Live from Oakland: The Sounds of California

In addition to Basque: Innovation in Culture, the 2016 Folklife Festival will feature a second program on Sounds of California. A concert series, the program is part of a broader research and community engagement initiative exploring music and soundscapes as vital expressions of collective experience in the state.

We presented a related precursor Sounds of California event at the Oakland Museum of California on December 6, celebrating the power of music to express community identity, migration experiences, and cultural resilience. The event was co-produced with the Alliance for California Traditional Arts and Radio Bilingüe, in collaboration with the Oakland Museum.

Take a listen below to some of the sounds emerging from the places, interactions, and experiences reshaping California today.

Vincent Medina of the Muwekma Ohlone tribe in Berkeley

Vincent Medina
Muwekma Ohlone, Berkeley
A leader in the movement to revive Chochenyo, the language of his Muwekma Ohlone tribe, Vincent Medina is a writer and poet who serves as assistant curator at Mission Dolores and outreach coordinator for News from Native California/Heyday Berkeley Roundhouse. In this audio segment he tells the story of Blood Monster and how a community, with the help of Coyote, defeats it.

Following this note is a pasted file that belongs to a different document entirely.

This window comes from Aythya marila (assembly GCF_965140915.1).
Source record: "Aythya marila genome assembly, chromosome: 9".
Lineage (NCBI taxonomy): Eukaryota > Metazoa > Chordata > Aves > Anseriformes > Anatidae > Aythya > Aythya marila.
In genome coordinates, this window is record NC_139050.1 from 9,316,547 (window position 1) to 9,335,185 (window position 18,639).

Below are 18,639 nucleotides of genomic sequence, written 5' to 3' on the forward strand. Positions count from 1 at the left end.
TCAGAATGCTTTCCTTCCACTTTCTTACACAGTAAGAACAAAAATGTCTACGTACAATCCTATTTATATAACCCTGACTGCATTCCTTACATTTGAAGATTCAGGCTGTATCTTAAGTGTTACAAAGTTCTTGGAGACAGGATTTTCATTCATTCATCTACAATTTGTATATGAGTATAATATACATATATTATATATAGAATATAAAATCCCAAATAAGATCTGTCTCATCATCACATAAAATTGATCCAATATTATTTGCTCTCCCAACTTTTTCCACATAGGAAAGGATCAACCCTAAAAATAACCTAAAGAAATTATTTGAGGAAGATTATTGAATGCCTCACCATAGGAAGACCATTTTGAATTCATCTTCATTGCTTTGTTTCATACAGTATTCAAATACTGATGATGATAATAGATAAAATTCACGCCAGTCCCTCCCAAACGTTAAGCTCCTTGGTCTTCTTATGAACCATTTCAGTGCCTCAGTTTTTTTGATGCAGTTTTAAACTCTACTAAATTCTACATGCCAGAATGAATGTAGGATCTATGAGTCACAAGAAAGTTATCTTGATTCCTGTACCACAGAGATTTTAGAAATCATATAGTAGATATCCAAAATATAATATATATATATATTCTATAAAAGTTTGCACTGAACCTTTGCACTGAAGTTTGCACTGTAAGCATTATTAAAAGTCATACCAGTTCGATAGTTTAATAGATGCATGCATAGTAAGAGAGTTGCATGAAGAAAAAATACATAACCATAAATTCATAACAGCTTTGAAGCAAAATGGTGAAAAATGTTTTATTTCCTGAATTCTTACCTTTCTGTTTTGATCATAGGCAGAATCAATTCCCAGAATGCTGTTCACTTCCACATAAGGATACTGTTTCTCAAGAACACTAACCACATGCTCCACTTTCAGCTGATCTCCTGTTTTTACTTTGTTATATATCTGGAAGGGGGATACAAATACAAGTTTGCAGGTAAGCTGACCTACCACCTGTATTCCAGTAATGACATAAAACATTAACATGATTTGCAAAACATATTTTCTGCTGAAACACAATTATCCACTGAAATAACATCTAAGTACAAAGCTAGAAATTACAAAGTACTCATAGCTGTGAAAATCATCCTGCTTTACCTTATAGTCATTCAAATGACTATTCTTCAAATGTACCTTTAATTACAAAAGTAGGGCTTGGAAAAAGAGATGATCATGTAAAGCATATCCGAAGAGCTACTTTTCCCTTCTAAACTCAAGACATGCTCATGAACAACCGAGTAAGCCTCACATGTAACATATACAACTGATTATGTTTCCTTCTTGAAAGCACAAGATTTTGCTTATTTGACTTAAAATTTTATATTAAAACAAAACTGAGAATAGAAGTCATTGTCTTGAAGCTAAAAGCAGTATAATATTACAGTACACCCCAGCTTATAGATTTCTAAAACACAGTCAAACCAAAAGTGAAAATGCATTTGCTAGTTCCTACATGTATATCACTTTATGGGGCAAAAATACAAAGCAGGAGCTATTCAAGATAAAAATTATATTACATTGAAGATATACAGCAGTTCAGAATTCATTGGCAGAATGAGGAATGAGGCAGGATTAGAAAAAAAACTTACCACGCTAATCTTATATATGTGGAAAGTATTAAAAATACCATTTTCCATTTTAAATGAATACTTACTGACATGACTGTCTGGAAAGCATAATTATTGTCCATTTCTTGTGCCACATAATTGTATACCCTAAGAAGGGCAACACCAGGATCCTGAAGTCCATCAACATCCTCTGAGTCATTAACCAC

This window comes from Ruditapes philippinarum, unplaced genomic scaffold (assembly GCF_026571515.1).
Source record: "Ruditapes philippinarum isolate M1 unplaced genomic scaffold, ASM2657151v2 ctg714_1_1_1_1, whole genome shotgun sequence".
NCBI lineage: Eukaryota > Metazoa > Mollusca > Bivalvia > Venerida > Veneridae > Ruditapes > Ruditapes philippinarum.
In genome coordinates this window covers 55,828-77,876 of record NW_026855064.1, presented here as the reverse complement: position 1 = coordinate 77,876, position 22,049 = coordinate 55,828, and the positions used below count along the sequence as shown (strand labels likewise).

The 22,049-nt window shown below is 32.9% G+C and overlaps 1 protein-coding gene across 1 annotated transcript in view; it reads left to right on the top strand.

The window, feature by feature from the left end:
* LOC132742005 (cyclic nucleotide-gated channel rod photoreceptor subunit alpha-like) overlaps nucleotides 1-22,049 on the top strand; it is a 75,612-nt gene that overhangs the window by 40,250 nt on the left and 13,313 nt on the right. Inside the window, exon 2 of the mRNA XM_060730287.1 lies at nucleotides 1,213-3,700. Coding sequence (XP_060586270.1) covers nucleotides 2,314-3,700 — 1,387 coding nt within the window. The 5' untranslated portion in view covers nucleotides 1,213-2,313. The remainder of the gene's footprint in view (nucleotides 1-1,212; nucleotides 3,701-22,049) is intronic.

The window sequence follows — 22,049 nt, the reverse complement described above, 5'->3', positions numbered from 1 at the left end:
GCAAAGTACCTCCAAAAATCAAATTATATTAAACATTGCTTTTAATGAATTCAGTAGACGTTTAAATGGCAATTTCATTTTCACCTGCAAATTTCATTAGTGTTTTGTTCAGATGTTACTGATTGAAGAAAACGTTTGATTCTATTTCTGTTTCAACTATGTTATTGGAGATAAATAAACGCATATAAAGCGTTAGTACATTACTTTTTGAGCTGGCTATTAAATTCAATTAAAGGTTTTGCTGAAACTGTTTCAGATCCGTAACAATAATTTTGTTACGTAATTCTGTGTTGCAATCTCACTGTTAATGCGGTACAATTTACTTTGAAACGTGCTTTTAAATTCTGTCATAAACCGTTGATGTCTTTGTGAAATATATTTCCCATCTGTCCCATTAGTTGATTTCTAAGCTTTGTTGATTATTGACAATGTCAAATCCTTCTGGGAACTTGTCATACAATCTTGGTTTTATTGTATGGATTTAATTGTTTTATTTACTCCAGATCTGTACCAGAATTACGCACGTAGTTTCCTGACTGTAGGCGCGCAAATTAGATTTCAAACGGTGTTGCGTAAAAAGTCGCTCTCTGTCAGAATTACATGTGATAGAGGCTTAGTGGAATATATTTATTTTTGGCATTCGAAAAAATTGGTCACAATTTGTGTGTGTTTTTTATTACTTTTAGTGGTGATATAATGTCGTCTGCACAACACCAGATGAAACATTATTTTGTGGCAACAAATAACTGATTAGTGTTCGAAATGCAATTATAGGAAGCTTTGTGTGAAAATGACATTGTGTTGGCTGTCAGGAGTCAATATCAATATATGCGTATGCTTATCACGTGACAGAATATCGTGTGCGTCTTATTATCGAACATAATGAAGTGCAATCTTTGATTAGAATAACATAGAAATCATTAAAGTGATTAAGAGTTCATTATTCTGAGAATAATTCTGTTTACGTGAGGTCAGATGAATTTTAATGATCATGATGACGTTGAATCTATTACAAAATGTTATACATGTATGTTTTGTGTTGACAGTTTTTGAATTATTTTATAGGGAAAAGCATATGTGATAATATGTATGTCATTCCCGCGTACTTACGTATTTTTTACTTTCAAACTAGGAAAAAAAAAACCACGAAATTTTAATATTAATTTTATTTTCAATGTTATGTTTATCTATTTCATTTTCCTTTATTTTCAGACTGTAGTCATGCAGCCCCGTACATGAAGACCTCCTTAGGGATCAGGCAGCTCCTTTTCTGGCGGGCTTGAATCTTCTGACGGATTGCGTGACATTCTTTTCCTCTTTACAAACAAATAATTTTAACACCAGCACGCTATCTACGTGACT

Palabuniyan Kulintang Ensemble

Palabuniyan Kulintang Ensemble
San Francisco

This ensemble specializes in traditional tuned gong music rooted in the indigenous Muslim-Filipino Maguindanaon culture of Mindanao Island. The group is led by Danongan “Danny” Kalanduyan, an NEA National Heritage Fellow who has been central to developing kulintang music in the United States.

 

Diamano Coura West African Dance Company

Diamano Coura West African Dance Company
Oakland
This cultural and performance company is dedicated to the preservation, education, and appreciation of West African music, dance, theater, and culture. Under the direction of Zak Diouf and Naomi Gedo Diouf, the group lives up to its name, which in the Senegalese Wolof language means “those who bring the message.”

 

Grupo Nuu Yuku – Danza de los Diablos de San Miguel Cuevas & Banda Brillo de San Miguel Cuevas

Grupo Nuu Yuku – Danza de los Diablos de San Miguel Cuevas & Banda Brillo de San Miguel Cuevas
San Joaquin Valley

These musicians and dancers represent the region’s Mixteco farmworker communities—including those who grew up in California. Banda Brillo is a ten-person wind ensemble that was established in 2005. Grupo Nuu Yuku is comprised of as many as fifty men, women, and children, who perform a specialized local tradition, danza de los diablos, widely practiced in the town of San Miguel Cuevas in northern Oaxaca.

Hear more from the program and learn about the Sounds of California initiative on KQED and Radio Bilingüe.

Photos by Lily Kharrazi, Nancy Ukai Russell, and Steve Velasquez. Audio recordings by Michael Yoshida, courtesy of Radio Bilingüe. Media editing by Elisa Hough.

The Sounds of California initiative is a collaboration among the Alliance for California Traditional Arts, Radio Bilingüe, and the Smithsonian’s Center for Folklife and Cultural Heritage. Thanks to the Oakland Museum of California for co-producing the December 6 event, in particular Cynthia Taylor, Lisa Sasaki, Jorge Gonzalez, and Aja Archuleta. The program was funded in part by the Smithsonian Grand Challenges Consortia for the Humanities.